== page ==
Many people invest a lot of time and money into their homes, creating spaces which are perfectly suited to their needs. We spend a lot of time in our homes, so it makes sense to ensure we are comfortable and happy in that space. We spend a lot of time at work too, yet we rarely have much control or even invest much time into the aesthetics of our work environment. Why is this?
Some organizations adopt a conservative approach to the design of their work environment. Managers create a ‘lean’ environment that reflects a uniform, corporate identity. However, a recent study conducted by the University of Exeter’s School of Psychology challenges this approach. The study suggests giving workers the freedom to personalize their offices because ‘employees who have control over the design and layout of their workspace are not only happier and healthier, they’re also up to 32% more productive’ (University of Exeter, September 2010). The study showed that when people feel uncomfortable in their environment they are less engaged, with both the space and what they can do with it. Give them some control of that and everything changes. People in the study reported being happier at work, identifying more with their employer and being more efficient in their work when given the chance to arrange their own workspace.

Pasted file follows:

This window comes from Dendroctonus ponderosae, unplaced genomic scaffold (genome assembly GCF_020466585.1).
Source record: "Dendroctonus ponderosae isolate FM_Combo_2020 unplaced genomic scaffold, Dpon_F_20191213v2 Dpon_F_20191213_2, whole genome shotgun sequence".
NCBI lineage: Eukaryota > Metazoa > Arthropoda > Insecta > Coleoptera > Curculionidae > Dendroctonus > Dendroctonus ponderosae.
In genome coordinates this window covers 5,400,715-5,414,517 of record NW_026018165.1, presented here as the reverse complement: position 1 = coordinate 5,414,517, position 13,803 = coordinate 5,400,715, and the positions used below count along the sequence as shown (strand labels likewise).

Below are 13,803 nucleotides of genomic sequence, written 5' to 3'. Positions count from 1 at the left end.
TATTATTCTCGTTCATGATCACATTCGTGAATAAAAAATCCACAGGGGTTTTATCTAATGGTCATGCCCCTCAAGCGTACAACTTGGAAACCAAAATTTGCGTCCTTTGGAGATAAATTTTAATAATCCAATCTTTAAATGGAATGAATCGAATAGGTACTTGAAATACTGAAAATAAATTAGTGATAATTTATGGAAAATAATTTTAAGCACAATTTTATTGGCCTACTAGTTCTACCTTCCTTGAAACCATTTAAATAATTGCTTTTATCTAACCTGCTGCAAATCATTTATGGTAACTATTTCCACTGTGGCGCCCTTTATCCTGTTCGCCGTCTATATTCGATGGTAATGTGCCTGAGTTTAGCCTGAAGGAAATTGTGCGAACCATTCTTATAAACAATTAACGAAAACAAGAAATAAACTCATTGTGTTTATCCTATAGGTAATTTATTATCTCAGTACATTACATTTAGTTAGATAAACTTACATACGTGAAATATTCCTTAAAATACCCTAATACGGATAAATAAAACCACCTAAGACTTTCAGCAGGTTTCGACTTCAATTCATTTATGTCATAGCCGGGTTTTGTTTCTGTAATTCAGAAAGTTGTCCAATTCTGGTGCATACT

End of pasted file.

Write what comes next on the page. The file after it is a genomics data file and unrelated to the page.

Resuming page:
The freedom to control the design and layout of a workspace didn’t require changing the colour of the walls: simply hanging some paintings or having a vase of flowers in the office‘promoted happiness and helped people concentrate on the task at hand’ (University of Exeter, September 2010). This doesn’t seem like a lot to ask of employers, particularly when there is something in it for them! Being aware of employees’ needs will help employers increase staff wellbeing and productivity at a minimal cost to the organisation. It’s a win, win outcome.
This post was written buy OPRA Alumni, Ali Dwan